Concert Review: Lowell House Opera Presents “Snegurochka”
Although there is room for improvement, the singers engage each other, as well as the orchestra, with vigor and skill, making for a satisfying Snegurochka in Russian.
Snegurochka (The Snow Maiden) by N. Rimsky-Korsakov. Directed by Roxanna Myhrum. Music directed by Lidiya Yankovskaya. Presented by Lowell House Opera at Lowell House, Harvard University, Cambridge MA, through March 31.
By Melanie O’Neil
Two days ago, Lowell House Opera premiered a fully-staged production—the first by an American company—of N. Rimsky-Korsakov’s Snegurochka (The Snow Maiden) in its original language: Russian. Russian opera is somewhat of a scarcity in the Boston area for many reasons, the foremost being that it is quite a mouthful for non-native speakers; despite this, the Lowell House Opera presentation generally deals with these difficulties successfully.
Lidiya Yankovskaya leads the orchestra with swift, agile motions that make the tempo clear for the singers in ways that do not diminish the dynamic intensity of the musicians. The chorus, too, rises to the occasion and provides a rustic flair that conveys the nuances of Russian folk music.
Sara Bielanski, as the playful Spring Beauty, Snegurochka’s mother, opens the opera. Although Harvard University’s Lowell Hall is not an ideal opera stage, Bielanski’s bright voice rings clear throughout the hall. She is joined shortly afterward by bass Jeramie Hammond in the role of Frost, whose rich voice sounds very natural in the Russian style and language.
Bielanski, who makes a reprisal in the fourth act when Snegurochka begs her for the capacity to love, delivers some of the most mystifying and beautiful lines of the production. When she explains the sensations of love to Snegurochka, Bielanski proves that her smooth voice can be a versatile instrument. Making use of a melancholic undertone, Bielanski skillfully shapes the lush phrases and drives them forward with a pulsating passion.
Snegurochka, the daughter of Frost and Spring Beauty, is a thoroughly unsympathetic title character. Irina Petrik sings the role with an exceptionally powerful voice that contains a metallic edge. This cold tinge makes her sound a perfect expression of the character’s icy beauty.
Petrik gives Snegurochka all the naivety of youth, but Snegurochka’s lack of sympathy for her friend Kupava’s suffering (for which her beauty is the cause) and selfish desire to feel love makes the figure off-putting—her final demise is relatively unmoving. Snegurochka seems, from the start of the opera, to be excited only by the attention of the shepherd Lel. Her subsequent profession of love to Kupava’s ex-lover, Mizgir, suggests that her search for love is selfish rather than a need to genuinely care for another person. Despite this, Petrik delivers her final aria with a sweet and delicate inflection that manages to show that the character has matured, at least a bit.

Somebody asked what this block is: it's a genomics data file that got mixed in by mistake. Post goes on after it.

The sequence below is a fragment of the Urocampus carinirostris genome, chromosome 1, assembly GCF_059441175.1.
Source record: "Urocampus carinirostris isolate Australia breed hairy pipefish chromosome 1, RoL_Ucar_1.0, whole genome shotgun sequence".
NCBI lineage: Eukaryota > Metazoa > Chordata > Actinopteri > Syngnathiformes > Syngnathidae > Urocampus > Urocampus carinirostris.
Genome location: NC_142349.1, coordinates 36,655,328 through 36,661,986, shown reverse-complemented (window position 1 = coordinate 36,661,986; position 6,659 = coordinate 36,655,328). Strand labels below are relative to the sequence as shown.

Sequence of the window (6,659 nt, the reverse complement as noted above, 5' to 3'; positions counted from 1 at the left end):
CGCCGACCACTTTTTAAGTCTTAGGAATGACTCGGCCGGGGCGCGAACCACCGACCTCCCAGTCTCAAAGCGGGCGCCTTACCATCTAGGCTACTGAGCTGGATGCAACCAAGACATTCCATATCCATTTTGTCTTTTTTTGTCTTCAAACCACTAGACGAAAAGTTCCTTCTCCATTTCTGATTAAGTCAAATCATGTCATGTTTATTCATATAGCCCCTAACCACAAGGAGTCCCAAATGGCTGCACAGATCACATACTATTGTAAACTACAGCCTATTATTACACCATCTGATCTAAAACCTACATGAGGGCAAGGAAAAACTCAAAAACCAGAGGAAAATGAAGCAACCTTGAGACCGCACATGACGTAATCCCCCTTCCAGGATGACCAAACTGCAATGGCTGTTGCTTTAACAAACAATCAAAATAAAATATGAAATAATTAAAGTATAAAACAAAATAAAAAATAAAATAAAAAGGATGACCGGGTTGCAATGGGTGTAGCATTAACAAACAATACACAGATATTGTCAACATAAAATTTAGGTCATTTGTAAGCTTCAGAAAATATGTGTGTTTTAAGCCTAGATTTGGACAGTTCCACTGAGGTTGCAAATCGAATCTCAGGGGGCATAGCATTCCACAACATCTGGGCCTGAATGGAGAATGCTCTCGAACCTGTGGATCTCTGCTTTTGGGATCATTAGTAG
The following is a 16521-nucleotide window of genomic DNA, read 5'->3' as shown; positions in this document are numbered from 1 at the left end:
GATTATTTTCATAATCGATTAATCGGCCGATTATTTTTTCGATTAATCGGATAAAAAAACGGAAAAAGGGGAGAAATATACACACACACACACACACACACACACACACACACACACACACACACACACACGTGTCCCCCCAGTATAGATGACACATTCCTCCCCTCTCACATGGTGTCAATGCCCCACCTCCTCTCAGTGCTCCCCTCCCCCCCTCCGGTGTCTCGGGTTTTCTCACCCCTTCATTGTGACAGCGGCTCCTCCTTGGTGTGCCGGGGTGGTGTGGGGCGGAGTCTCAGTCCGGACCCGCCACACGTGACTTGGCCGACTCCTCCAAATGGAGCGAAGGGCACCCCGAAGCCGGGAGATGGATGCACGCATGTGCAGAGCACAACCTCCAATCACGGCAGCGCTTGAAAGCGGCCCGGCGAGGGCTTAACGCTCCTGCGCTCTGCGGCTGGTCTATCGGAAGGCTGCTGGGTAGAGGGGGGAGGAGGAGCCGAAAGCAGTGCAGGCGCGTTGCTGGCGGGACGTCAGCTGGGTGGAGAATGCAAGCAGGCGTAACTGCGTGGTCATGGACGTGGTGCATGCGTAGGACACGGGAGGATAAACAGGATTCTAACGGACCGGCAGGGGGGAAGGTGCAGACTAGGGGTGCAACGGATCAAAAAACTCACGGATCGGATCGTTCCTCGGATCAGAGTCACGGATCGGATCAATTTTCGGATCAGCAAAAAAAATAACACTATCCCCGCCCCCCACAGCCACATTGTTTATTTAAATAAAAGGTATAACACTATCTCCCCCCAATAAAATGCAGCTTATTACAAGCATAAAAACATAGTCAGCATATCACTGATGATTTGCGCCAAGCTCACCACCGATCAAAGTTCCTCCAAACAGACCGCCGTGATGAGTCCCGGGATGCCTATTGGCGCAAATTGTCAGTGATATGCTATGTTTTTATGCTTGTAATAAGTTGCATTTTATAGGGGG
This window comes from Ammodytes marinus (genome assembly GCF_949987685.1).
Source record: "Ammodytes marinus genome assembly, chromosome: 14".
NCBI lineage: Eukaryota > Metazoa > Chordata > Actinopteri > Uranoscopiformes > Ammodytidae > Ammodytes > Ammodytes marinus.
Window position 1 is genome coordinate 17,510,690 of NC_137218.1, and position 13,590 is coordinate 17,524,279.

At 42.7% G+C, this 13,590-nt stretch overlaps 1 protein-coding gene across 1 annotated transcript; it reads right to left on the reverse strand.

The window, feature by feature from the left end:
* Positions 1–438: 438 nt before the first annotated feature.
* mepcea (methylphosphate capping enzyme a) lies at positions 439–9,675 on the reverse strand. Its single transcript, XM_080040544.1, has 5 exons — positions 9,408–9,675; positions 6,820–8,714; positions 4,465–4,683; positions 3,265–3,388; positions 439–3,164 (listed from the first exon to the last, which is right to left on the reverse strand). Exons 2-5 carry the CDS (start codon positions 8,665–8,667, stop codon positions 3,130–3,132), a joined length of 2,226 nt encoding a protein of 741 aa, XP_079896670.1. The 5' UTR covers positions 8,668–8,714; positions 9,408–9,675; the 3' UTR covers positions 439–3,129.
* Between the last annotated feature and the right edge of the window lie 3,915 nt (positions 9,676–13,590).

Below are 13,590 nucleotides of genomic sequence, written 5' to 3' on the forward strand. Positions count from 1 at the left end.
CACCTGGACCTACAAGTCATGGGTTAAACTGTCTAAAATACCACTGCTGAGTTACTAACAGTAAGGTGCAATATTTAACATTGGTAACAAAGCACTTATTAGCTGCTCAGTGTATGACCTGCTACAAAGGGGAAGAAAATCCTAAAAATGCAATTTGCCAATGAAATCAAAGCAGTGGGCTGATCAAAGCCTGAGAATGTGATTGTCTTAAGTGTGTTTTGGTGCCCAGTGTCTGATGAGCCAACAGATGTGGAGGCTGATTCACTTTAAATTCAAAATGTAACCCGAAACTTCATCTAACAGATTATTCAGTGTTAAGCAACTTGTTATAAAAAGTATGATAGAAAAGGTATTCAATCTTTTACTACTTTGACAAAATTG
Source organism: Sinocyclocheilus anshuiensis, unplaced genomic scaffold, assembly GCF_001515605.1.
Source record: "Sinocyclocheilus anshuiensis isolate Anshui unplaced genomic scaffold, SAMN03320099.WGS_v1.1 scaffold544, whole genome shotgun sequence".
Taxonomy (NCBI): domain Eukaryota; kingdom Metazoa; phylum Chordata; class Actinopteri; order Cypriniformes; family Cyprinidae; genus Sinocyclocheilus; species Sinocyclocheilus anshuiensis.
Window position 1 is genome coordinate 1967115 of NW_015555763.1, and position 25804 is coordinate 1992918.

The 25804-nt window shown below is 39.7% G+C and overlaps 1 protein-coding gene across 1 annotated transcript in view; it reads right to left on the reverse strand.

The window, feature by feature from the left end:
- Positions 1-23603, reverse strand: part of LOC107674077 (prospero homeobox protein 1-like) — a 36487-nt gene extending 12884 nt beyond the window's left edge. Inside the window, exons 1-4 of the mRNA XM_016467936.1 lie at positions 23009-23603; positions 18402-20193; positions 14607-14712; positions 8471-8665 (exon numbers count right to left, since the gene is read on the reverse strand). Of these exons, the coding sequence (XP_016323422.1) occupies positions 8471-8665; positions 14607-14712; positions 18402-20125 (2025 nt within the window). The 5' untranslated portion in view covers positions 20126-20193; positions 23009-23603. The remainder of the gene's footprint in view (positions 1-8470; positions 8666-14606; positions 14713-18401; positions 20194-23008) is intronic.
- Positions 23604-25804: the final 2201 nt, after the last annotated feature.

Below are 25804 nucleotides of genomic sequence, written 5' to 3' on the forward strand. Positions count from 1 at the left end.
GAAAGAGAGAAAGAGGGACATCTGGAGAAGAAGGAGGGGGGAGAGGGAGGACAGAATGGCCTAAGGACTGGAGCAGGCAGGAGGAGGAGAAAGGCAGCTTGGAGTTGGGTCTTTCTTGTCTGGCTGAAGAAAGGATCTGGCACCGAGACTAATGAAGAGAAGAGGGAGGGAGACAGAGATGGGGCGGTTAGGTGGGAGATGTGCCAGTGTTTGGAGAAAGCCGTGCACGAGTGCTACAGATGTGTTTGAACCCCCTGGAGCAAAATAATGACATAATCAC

Soprano Knarik Nerkararyan in the role of the spurned Kupava and Christine Duncan in the role of the shepherd Lel are the real protagonists of the opera. Both their voices and characters exude a warmth that the ever-jealous Snegurochka cannot manage. Kupava, after being abandoned by her lover, Mizgir, wins our hearts, as well as the sympathy of the Tsar, with startling pleas that boil over with love and rage. Nerkararyan sings Kupava’s passionately lyrical lines with burning indignation and bitter sorrow.
Seeing Kupava’s trusting heart so shamelessly broken makes Lel’s decision to redeem her dignity with a kiss before the Tsar all the more heartwarming. With a velvety voice that coos Lel’s rustic shepherd songs, Duncan brought a vocal dexterity to the part that captures the charming village favorite perfectly; visually, given the role’s call for cross-dressing, the performer was less convincing, often too effeminate to pull off the macho charade.
Lel, who inspired such excruciating jealously in Snegurochka’s cold heart, does not win her in the end but the shameless Mizgir instead. Kevin Kees sings the role of the wealthy Mizgir, who, after laying eyes on Snegurochka, abandons Kupava. Kees’s baritone voice is strong and fittingly dark with a unique vibrato that infuses a compelling urgency into Mizgir’s ardor. Kees’s Mizgir pursues Snegurochka with such a persistent and deranged mania that his suicide after her death comes off as plausible.
The production’s set was routine, but the traditional costumes and lighting effects, although simple, provide striking support. The lighting highlights the loving warmth of the sun while also accenting the sparkles of the bleak, icy heart of Snegurochka. The down-to-earth costumes evoked the a plain, pastoral community.
Several singers in smaller roles sang with awkwardly accented Russian or did not have a fitting voice-type for Russian Romantic music. Although there is room for improvement, the singers engage each other, as well as the orchestra, with vigor and skill, making for a satisfying Snegurochka in Russian.